English became an important language in the Philippines in the period between 1898 and 1946, when the Philippines was under U.S. sovereignty. Today, English is, along with Filipino, recognized as the Official Language of Communication, and is therefore the dominant language in government, the legal system, business, medicine, the sciences, and education. Pilipinos tend to want their textbooks for subjects like calculus, physics, chemistry, biology, etc., to be written in English rather than in Filipino. The use of English may be thought to carry an air of formality, given its use in school, government and various ceremonies, and a large percentage of the media including cable television and newspaper publications are also in English.
Tagalog, on the other hand, is used to refer to both the ethnic group as well as the native language of Metro Manila and the surrounding provinces of Central and Southern Luzon. Being that it was the lingua franca of those who lived in or near the government capital; Tagalog was declared the Official Language by the first Constitution of the Philippines in 1897. Then, in 1937, it was selected as the basis for the evolution and adoption of the new Philippine National Language, which was eventually renamed in 1939 to Wikang Pambansa (National Language). Wikang Pambansa, in turn, was further renamed into Pilipino in 1959, a move that was done in order to give the language more of a National rather than an Ethnic label and connotation, which was an effort to dissociate it from the Tagalog ethnic group that is for the most part only based in the northern part of the country.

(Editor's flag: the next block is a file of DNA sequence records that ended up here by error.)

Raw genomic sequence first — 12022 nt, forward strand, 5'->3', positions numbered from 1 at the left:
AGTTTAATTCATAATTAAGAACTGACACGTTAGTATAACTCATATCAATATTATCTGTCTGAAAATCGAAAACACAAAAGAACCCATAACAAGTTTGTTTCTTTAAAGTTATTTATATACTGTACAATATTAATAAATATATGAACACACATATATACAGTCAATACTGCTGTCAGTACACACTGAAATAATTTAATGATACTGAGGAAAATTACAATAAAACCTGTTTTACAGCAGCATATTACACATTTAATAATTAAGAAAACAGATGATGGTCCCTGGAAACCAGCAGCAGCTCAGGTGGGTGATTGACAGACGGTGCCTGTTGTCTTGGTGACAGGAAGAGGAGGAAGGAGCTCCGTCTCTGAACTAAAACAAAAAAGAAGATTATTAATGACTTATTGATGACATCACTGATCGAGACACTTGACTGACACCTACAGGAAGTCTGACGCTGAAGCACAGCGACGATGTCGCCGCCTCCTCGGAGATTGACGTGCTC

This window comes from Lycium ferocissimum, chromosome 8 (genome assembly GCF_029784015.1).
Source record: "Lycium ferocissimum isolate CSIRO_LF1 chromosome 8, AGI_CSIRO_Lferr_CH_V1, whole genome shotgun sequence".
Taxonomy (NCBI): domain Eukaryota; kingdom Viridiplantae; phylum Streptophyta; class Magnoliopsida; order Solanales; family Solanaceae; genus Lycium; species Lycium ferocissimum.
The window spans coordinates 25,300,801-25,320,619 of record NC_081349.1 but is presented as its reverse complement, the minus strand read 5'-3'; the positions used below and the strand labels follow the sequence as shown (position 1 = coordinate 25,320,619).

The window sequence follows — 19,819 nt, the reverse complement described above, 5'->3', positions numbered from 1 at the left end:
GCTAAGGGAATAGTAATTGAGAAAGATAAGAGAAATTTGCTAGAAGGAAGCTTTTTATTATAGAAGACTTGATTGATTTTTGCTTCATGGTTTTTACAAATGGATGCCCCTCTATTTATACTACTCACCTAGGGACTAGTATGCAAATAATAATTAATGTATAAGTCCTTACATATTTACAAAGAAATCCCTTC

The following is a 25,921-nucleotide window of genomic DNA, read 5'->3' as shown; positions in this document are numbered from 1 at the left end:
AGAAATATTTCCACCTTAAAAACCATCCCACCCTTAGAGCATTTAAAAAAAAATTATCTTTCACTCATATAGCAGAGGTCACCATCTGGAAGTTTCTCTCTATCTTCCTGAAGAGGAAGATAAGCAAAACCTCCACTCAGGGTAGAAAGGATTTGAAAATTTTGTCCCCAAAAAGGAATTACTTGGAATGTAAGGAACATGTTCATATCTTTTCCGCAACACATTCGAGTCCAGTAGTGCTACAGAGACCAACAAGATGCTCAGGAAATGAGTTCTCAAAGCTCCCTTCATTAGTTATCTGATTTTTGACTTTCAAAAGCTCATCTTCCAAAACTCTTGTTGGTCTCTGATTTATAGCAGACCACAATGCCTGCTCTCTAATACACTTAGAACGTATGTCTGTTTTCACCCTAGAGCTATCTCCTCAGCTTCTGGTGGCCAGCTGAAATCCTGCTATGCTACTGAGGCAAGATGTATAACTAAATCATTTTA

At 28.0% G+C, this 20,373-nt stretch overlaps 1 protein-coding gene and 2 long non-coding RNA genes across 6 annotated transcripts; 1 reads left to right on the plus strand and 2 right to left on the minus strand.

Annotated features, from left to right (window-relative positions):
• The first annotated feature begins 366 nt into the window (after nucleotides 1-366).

This move was partly due to the fact that native Tagalog speakers comprise less than 30% of the total Philippine population, and there was a growing feeling of discontent among Pilipinos from the rest of the country who did not speak it as a first language.
The following are some key figures from the table on the 2000 Philippine Census that might put some of these anti-Tagalog sentiments in perspective: Tagalog, with 22,000,000 native speakers, only constitute 28.76% of the total population of the country. On the other hand, native speakers of the Visayan Language Family - which includes Cebuano (20,000,000), Hiligaynon (7,000,000), Waray (3,100,000), Kinaray-a (1,051,000), Surigaonon (600,000), and Masbateño (530,000) - add up to a total of 33,463,654 people, which is an obviously much higher percentage of 43.74% out of the total Philippine population of 76,498,735.